DAVE LAGAMBA, Millville High School athletic director: My most memorable moment would be more of a collection of moments. It was just very enjoyable watching Mike compete because you knew he was going to play hard. Whether he was hitting a home run or striking out a batter in baseball or battling for a rebound in basketball, Mike always found a way to be successful.
DANA SINIAVSKY, cousin and teacher at Millville High School: He is just a genuinely, all-around, nice guy. I know that everyone says that, but it is the truth; he has always been that way, even as a kid.
JOE BARTH JR.: The first time I saw him play center field, it may have been his 10th game in the outfield and he put on a show that was ridiculous, like he was playing it his whole life.
ROY HALLENBECK: When he was given things to work on, he picked them up immediately. That’s what I’ll remember about him.
JOE BARTH JR.: We were facing the best high school pitcher in the country. My first two hitters whiffed on three pitches. Mike went up, saw one 98 mph fastball and hit the next ball farther than anyone has ever hit a ball [at that park].
ROY HALLENBECK: I think he knew all along what he was capable of, even if others didn’t see it yet.
TIM SHANNON: He’s humble and confident, but not cocky. He has a way about him, a collected calm all the time. The confidence just oozes from him.
JEFF TROUT, father: I don’t think Mike has ever had a real bad day in his life.
DANA SINIAVSKY: Millville has always been a town with a lot of pride, but having Mikey becoming the best player in baseball just fills our hearts. Everyone in town has a “story” or connection with Mikey and I think that gives everyone a greater sense of pride for him and our town; it makes everyone feel good. We love going places and saying, “Yeah I’m from Millville, where Mike Trout is from.”
TIM SHANNON: I don’t think Millville has ever received the type of publicity we received since Mikey hit the scene. It’s been a real source of pride for folks here in Millville. For something like this to happen to our little town, it’s put a bounce back in our steps.
JOE BARTH JR.: He’s one in a million, a once in a lifetime kid. I’ve been blessed, I’ve had a lot of great players, but he’s the best I’ve ever had.
DANA SINIAVSKY: Everyone wants to be like Mike—which is a great thing! The bar has been set now and the kids strive to reach that level. Academically Mikey was bright and he did very well in school—I always try to let the kids know that as well. It’s not just athletics, they have to work hard in class too.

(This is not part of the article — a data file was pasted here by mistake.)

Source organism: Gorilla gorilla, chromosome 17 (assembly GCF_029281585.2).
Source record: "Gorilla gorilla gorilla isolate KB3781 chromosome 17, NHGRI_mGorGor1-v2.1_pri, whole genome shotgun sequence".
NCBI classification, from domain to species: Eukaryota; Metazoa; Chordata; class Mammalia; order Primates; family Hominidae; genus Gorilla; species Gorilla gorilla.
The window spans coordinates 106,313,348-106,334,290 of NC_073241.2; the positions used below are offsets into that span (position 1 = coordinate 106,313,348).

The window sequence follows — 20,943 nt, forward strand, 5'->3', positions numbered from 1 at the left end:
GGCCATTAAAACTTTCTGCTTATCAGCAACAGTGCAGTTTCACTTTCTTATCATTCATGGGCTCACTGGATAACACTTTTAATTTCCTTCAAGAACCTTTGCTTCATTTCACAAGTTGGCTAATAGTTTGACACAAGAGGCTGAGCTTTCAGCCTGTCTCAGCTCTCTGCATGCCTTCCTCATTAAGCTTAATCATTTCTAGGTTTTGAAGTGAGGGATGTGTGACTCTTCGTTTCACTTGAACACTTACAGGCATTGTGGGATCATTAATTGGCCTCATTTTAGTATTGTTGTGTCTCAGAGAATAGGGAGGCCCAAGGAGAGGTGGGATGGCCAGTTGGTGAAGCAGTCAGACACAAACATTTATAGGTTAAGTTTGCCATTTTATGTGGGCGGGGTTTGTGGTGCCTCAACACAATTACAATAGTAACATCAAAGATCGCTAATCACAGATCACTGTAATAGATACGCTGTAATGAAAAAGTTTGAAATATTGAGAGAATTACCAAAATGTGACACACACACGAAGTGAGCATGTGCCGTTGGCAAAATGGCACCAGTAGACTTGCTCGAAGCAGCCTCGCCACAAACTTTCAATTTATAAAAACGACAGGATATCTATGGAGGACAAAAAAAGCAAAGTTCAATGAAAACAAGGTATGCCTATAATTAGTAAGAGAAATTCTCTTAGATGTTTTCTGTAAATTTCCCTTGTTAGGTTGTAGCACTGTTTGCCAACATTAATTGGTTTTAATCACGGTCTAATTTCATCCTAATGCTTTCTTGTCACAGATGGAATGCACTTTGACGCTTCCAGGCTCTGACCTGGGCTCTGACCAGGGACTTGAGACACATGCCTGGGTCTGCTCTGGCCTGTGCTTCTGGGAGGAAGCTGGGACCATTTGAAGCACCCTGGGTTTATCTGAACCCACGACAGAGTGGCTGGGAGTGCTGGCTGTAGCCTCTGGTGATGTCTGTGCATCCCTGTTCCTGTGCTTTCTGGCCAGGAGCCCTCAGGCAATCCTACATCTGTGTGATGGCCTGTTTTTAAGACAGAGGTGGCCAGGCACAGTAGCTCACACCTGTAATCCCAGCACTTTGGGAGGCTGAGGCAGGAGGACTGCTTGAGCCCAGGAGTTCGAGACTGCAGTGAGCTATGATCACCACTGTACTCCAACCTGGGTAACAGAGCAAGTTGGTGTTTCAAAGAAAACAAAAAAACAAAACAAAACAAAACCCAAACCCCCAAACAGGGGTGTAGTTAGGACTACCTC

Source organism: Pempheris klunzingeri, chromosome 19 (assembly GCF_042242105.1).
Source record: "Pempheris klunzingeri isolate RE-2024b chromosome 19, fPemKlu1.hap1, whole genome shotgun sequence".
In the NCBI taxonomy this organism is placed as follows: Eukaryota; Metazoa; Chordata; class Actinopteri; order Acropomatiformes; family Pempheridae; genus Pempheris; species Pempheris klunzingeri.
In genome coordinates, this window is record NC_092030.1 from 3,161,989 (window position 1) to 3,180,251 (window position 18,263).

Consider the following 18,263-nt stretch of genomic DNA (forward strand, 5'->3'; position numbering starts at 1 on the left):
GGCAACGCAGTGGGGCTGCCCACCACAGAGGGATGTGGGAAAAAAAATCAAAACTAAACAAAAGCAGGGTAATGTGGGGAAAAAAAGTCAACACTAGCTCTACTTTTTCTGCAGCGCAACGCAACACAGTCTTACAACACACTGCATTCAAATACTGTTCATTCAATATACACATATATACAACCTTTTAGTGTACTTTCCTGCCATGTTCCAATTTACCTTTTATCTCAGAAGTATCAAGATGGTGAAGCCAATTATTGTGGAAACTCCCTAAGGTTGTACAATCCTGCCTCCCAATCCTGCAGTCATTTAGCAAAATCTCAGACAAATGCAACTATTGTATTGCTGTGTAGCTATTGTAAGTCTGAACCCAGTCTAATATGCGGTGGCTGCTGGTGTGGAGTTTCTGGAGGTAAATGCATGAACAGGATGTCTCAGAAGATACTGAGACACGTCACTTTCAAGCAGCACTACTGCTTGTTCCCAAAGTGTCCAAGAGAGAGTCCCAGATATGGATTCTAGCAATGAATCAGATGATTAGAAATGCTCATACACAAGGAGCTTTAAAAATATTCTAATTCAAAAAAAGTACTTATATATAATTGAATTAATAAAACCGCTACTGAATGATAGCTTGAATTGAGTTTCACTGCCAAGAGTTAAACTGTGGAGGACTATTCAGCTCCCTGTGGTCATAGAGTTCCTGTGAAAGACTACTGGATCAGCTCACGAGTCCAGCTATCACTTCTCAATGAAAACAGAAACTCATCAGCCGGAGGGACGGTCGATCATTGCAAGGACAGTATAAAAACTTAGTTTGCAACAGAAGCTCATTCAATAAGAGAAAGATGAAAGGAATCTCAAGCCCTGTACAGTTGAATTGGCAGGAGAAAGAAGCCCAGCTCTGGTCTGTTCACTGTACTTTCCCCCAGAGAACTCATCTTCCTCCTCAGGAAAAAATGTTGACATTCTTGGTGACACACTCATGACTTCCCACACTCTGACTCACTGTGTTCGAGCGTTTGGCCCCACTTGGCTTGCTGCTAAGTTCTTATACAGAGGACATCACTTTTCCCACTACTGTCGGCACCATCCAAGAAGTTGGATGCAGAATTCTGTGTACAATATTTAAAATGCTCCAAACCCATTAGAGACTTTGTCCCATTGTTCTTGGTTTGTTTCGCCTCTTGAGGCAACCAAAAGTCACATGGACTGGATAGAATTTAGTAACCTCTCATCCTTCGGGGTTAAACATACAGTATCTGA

JOE BARTH JR.: We lost a game, but he caught three balls that were impossible—in one inning. As a coach you always remember the losses, but all I could think about after that game were those catches.
ROY HALLENBECK: As he’s evolved and you get to know him a little longer, he doesn’t take anything for granted. He still treats people the same, but on the field there’s a tremendous confidence. He knows exactly what he is capable of and he has no fear. So humble off the field, so confident on it, and never cocky or brash.
JEFF TROUT: We tried to make sure all of our kids are good people.
DEBBIE TROUT, mother: Everything else takes care of itself.
DANA SINIAVSKY: It makes me feel good to know he is living his dream. He surely deserves it.
DAVE LAGAMBA: Despite all of Mike’s success on the baseball field, he is a very humble individual. He is very close to his family and he has a great connection to the city of Millville. [He] has been a great role model for the younger generation of athletes in Millville, and it’s not just because of his athletic abilities.
TIM SHANNON: Mikey’s not a little kid anymore, he’s grown into a fine young man.
JOE BARTH JR.: I can’t picture the money or the fame changing Mike. When I watch him, I still see the little kid from Millville. He’s not all into himself, he’s the same person.
JEFF TROUT: Mike certainly hasn’t changed. He remains the same kid he was when he was 16 years old.
DEBBIE TROUT: Mike is a happy kid. Just seeing your child smile is what life is all about.
JEFF TROUT: Our life was blessed before all this happened.
JOE BARTH JR.: He’s what you want your kids to grow up like. It’s amazing he’s only 23 years old.
TIM SHANNON: This is a ride that has just started, who knows where this is going to take us. I’m hanging on.
Published (and copyrighted) in South Jersey Magazine, Volume 12, Issue 1 (April, 2015).